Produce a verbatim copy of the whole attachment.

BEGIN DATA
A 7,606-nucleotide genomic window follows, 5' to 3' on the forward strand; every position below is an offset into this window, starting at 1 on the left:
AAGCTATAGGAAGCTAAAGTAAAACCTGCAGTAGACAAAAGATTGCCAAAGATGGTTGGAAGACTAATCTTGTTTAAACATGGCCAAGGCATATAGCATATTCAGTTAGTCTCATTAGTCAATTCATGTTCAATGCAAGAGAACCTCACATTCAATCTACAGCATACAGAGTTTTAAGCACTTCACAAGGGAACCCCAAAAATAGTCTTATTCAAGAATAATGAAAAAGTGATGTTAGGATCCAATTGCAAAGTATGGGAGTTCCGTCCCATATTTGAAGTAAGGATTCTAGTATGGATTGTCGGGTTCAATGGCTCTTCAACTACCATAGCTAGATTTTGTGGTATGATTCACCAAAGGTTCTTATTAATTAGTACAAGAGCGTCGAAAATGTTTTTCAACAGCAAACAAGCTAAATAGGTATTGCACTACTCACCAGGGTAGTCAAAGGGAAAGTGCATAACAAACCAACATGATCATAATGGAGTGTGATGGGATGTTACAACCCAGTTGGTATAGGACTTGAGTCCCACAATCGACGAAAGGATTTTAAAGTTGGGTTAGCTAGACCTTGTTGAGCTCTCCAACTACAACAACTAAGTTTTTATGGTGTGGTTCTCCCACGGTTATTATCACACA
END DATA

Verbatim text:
A 7,606-nucleotide genomic window follows, 5' to 3' on the forward strand; every position below is an offset into this window, starting at 1 on the left:
AAGCTATAGGAAGCTAAAGTAAAACCTGCAGTAGACAAAAGATTGCCAAAGATGGTTGGAAGACTAATCTTGTTTAAACATGGCCAAGGCATATAGCATATTCAGTTAGTCTCATTAGTCAATTCATGTTCAATGCAAGAGAACCTCACATTCAATCTACAGCATACAGAGTTTTAAGCACTTCACAAGGGAACCCCAAAAATAGTCTTATTCAAGAATAATGAAAAAGTGATGTTAGGATCCAATTGCAAAGTATGGGAGTTCCGTCCCATATTTGAAGTAAGGATTCTAGTATGGATTGTCGGGTTCAATGGCTCTTCAACTACCATAGCTAGATTTTGTGGTATGATTCACCAAAGGTTCTTATTAATTAGTACAAGAGCGTCGAAAATGTTTTTCAACAGCAAACAAGCTAAATAGGTATTGCACTACTCACCAGGGTAGTCAAAGGGAAAGTGCATAACAAACCAACATGATCATAATGGAGTGTGATGGGATGTTACAACCCAGTTGGTATAGGACTTGAGTCCCACAATCGACGAAAGGATTTTAAAGTTGGGTTAGCTAGACCTTGTTGAGCTCTCCAACTACAACAACTAAGTTTTTATGGTGTGGTTCTCCCACGGTTATTATCACACA